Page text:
Tuesday, August 07, 2012

A Lesson From Five Acres and Independence

This is interesting advice from a book written in 1935, "Five Acres And Independence" by M.G. Kains, B.S.,M.S., on how to tell if your soil is poor or healthy just by looking at what trees and weeds grow on it.

"Beech, sugar maple, hickory, black walnut and white oak trees of large size and positive thriftiness indicate rich land; white pine, scrub oak and scrawny trees of most species are typical of poor land; extra thrifty willows, poplars and alder and elder bushes suggest too much water and probable need of drainage.
Weeds however, are more often telltales than are trees and bushes because they follow cultivation, whereas large trees precede it. It is not necessary to identify species, although this is desirable. What does count is the character of growth made by the weeds actually present. Lush, sturdy very dark green, leafy growths indicate that the plants are well-fed, especially with nitrogenous compounds, but if the growth is pale, sickly colored, scrawny and apparently eking out a miserable existence the land is certainly not rich."

He continues by saying,
"Ox-eye daisy, wild carrot and mullein in abundance and poorly developed indicate lack of humus as well as fertility and prove that the land has been badly mismanaged, for these plants cannot stand neither rich soil or rational tillage."

For me, this was both interesting and disappointing.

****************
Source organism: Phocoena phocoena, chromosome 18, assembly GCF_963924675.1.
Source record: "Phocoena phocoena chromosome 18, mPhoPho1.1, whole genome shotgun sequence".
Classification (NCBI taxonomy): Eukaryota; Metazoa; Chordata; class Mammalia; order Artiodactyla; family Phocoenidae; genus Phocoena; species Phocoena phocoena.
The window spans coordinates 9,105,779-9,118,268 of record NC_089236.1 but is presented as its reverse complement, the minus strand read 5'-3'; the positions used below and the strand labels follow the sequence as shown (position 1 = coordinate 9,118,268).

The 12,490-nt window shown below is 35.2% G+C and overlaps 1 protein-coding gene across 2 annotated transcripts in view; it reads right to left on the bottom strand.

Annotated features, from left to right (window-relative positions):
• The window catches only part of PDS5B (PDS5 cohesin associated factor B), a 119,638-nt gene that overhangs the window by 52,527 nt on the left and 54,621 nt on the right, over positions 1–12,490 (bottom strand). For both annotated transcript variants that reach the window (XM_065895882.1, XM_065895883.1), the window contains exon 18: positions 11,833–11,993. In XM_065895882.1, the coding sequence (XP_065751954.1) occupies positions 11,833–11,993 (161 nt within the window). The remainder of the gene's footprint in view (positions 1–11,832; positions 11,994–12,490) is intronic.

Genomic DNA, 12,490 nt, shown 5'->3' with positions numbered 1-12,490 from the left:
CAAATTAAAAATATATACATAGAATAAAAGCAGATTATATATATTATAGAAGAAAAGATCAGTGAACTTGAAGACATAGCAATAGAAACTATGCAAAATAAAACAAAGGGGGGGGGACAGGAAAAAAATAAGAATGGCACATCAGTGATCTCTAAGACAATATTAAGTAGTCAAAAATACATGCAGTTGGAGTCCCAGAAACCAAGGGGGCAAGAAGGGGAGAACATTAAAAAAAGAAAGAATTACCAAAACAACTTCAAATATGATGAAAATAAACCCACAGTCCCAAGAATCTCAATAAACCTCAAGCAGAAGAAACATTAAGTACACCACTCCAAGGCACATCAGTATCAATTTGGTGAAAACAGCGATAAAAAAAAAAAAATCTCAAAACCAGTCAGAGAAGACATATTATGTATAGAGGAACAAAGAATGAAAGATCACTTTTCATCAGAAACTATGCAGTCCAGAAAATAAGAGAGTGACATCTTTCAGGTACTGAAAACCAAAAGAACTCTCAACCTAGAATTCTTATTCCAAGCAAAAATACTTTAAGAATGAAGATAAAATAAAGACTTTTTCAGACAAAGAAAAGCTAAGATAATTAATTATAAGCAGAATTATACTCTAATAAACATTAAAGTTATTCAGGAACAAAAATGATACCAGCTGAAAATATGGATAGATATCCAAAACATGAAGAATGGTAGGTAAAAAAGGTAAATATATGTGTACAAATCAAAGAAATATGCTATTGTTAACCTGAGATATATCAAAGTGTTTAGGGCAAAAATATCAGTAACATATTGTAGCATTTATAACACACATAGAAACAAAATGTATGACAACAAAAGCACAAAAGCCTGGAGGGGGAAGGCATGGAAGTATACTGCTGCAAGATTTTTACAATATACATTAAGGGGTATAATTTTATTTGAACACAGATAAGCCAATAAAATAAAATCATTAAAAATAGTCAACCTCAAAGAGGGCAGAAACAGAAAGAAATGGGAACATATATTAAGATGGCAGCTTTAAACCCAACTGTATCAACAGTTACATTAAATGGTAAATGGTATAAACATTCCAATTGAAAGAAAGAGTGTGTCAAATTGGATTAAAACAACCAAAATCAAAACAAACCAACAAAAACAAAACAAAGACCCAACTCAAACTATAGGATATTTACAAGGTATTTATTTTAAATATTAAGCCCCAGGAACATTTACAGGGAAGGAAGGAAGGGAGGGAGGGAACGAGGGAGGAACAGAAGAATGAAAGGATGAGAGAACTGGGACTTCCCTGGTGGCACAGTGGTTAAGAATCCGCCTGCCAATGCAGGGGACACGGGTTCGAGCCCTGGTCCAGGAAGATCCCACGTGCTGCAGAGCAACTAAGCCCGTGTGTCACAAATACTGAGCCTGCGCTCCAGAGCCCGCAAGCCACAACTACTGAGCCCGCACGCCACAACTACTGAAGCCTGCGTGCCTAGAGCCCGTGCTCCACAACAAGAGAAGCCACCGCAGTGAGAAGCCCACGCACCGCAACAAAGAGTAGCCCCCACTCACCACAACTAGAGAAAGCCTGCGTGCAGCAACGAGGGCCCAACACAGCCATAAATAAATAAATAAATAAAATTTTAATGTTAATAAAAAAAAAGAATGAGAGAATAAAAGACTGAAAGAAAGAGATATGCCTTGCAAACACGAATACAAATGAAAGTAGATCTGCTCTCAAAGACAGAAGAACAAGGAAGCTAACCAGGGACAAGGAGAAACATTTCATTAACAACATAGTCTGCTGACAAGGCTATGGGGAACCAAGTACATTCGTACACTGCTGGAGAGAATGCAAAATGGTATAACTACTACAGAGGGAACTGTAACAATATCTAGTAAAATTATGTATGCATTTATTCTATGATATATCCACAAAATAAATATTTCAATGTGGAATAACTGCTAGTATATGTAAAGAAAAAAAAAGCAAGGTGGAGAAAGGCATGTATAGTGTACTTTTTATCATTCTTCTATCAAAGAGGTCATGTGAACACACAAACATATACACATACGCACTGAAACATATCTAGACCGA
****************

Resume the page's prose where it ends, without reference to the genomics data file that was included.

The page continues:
Guess what's in the backyard where I want to grow?
Mullein, scrubby trees, pale stringy weeds and moss.

I have a lot of work ahead of me.


Jacquelineand.... said...

You do but you're up to it Tanke; lets have a chat about how to amend all that soon, k?

basicliving@backtobasicliving.com said...
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Penny said...

Man, oh man, do I ever understand crummy soil! Well, not "soil" actually - we have clay and rocks. Slowly, but surely, we are building it up and amending it. But take heart! Some of our best tomato and cucumber harvests have been from plants that grew in mostly clay. My advice is to plant your veggie garden and pay attention to how it grows. Some things may surprise you at how well they grow in soil you think is substandard - and some things will let you know pretty quickly that they expect a little more out of you :) I love your blog!

Leigh said...

I'm finally back online and returning blog visits. :) We loved that book. In fact it was a source of inspiration long before we got our homestead. A true classic.

Edith said...

Carolyn, I'm also doing a blog on farming and self-sufficiency. I live on a farm in the Nevada desert and some friends who want to be more self-sufficient asked me to read "Five Acres and Independence". What region of the country are you in. The weeds Kain mentions require more water than my climate naturally produces so they aren't indicators of poor soil where I'm live. Also his indicators of good soil don't do well in Nevada either. Anyway check my blog out at www.garden-of-edith.com